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Altmetrics culs 2014

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  • Most publishers (with the exception of PLoS, see above), rely on aggregators to provide article level data. PLoS collects its own article level metrics (rather than purchasing them from an aggregator).
  • Not all aggregators (or publishers) use the same data points or sources which allows them to compliment one another when used simultaneously but also has the potential for creating inconsistencies. "For example, PLOS, ImpactStory, Altmetric, and PlumAnalytics collect article-level metrics for some of the same data sources. But are the numbers they present to users consistent for the same paper or are they different due to different collection dates, data sources, or methods of collection? Each of the aggregate article-level metrics providers may collect and present article-level metrics as relevant for their target audience. Thus, as article-level metrics consumers and researchers, we need to have a clear understanding of the potential pitfalls when using article-level metrics data" (Chamberlain, 2013, p. 7).

    Some of these are free, some are paid.
  • Almetrics.com (not to be confused with Altmetric.org) where you can download a free API that will (in theory) provide you with an altmetric score for any article you find on the web.
  • New insights: "The new metrics offer the possibility to discover new insights into impact that have been previously impossible to obtain” (Galligan & Dyas-Correia, 2013, p. 56)

    Open data: The difference between altmetrics and traditional metrics is that altmetrics "use mostly publically available data, making the process and calculations completely transparent" where as traditional metrics like the journal impact factor is made available only by subscription (from Thomson Reuters) and calculated using a less transparent algorithm (even though the equation has been published many times). Other traditional metrics are generally made available only to those libraries that subscribed to particular data sources and are, now, regulated by industry standards (Project Counter).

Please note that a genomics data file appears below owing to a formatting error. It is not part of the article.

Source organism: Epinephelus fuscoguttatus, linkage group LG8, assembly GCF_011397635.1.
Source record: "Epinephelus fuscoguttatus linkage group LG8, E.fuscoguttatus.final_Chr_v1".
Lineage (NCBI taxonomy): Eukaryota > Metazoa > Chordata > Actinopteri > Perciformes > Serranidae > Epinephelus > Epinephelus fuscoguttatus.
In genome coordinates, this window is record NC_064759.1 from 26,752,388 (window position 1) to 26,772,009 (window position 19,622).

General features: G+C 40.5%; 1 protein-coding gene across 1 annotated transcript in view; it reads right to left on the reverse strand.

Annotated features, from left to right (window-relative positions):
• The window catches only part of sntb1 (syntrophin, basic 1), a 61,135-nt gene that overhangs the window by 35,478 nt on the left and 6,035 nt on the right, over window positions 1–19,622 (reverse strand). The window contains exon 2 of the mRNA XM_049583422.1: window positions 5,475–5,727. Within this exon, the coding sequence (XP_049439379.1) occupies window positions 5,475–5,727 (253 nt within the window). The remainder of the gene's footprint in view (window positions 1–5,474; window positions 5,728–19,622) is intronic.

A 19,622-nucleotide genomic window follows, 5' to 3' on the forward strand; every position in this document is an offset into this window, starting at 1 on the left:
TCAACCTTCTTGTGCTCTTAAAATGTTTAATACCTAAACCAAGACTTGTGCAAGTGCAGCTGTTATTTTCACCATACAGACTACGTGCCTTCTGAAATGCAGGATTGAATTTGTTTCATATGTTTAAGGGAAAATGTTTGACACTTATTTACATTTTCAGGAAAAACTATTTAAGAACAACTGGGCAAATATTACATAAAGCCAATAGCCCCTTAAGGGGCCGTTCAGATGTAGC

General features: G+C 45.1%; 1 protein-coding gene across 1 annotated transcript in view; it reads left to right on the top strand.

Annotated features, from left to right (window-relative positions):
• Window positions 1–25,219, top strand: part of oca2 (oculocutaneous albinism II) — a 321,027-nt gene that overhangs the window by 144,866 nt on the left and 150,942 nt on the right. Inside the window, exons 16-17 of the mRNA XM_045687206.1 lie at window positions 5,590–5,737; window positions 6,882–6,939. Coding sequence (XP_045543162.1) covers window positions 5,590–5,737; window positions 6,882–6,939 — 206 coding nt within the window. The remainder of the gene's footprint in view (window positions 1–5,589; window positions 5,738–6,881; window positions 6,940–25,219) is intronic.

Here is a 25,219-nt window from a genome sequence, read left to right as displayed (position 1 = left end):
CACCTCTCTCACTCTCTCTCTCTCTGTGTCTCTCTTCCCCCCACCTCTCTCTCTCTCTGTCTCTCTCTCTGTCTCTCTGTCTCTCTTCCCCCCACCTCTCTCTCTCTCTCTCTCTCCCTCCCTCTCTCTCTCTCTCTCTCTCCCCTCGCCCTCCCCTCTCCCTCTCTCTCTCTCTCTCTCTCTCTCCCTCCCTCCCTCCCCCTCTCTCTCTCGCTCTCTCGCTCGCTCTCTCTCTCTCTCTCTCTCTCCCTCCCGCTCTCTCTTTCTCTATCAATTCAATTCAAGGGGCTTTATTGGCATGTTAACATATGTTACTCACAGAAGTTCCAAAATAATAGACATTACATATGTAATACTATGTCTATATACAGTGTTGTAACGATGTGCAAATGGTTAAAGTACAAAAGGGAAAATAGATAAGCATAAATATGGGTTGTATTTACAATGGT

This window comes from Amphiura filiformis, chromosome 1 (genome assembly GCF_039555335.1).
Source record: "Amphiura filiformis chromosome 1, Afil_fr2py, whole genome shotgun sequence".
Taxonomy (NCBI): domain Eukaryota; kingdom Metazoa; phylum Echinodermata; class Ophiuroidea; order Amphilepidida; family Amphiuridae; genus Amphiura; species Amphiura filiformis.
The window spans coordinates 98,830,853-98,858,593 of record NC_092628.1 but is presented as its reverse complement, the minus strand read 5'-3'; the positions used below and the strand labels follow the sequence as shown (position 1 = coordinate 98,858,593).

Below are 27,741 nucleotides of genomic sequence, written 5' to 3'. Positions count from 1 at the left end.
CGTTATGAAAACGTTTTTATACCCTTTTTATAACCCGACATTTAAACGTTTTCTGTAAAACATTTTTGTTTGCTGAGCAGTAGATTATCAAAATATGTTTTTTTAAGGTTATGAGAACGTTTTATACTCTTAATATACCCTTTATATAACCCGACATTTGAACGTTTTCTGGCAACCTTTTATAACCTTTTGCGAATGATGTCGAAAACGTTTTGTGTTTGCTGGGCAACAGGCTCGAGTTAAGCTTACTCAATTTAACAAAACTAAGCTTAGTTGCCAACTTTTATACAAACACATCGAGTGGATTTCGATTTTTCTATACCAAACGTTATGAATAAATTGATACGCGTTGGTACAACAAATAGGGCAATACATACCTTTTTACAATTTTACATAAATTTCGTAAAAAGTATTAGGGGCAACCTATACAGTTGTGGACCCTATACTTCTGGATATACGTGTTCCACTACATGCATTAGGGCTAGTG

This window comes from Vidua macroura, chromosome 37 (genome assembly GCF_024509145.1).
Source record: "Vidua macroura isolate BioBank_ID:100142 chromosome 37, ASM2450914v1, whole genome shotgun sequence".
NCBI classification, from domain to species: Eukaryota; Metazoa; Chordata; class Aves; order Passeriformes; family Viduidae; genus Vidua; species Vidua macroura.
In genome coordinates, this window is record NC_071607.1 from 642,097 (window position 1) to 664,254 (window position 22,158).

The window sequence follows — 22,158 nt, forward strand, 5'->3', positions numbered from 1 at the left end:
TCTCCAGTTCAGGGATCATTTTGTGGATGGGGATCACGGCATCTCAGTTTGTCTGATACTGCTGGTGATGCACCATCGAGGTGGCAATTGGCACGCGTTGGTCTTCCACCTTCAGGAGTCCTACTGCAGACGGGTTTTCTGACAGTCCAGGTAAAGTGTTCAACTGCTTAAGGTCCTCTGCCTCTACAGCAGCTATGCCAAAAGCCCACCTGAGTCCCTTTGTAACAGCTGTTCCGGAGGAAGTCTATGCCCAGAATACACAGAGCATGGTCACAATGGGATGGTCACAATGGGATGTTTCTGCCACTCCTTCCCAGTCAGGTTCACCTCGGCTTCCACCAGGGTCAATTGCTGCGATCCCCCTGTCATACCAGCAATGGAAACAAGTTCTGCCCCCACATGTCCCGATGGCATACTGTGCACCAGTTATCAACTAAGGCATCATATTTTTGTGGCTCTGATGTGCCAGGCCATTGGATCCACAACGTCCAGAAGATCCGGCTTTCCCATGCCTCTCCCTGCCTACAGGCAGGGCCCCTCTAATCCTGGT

Speed: nearly real-time metrics of scholarly impact; according to a study Jason Priem presented at ASIST in 2010, 15% of Twitter citations occurred on the same day an article was published, 39% in the same week, and 56% in the same month.

    Diversity: more than just citations, altmetrics include discussion by the media, mentions in the news, discussion by the public as well as importance to colleagues.

    (Galligan & Dyas-Correia, 2013, p. 56)
    (Chamberlain, 2013)

  • Transcript

    • 1. Altmetrics: What Good are They to Academic Libraries? Sarah W. Sutton Kanas Library Association – College & University Libraries Section Spring Conference 2014 Emporia State University May 21, 2014
    • 2.  Transitions in scholarly communications  What are altmetrics?  Advantages and disadvantages  Uses in academic libraries Objectives
    • 3. Transitions in scholarly communication
    • 4.  Alternative metrics  Article-level  Alterative to Journal Impact Factor, H-Index  Proxy for importance? Impact? Attention?  Measure of quality? What are altmetrics?
    • 5. Journal Impact Factor (JIF): 2008 2-year journal impact factor = the number of times the articles published in a journal in 2006 and 2007, were cited by journal articles during 2008 -- Divided by – the total number of "citable items" published by that journal in 2006 and 2007 What are altmetrics? H-Index:
    • 6.  Publishers:  Wiley  Nature  PLoS  Frontiers  Biomed Central  Springer  Elsevier Where can I get them?
    • 7.  Aggregators  PLoS  ImpactStory  Altmetric  PlumAnalytics  ResearchGate  CitedIn  ScienceCard  ReaderMeter  PaperCritic Where can I get them?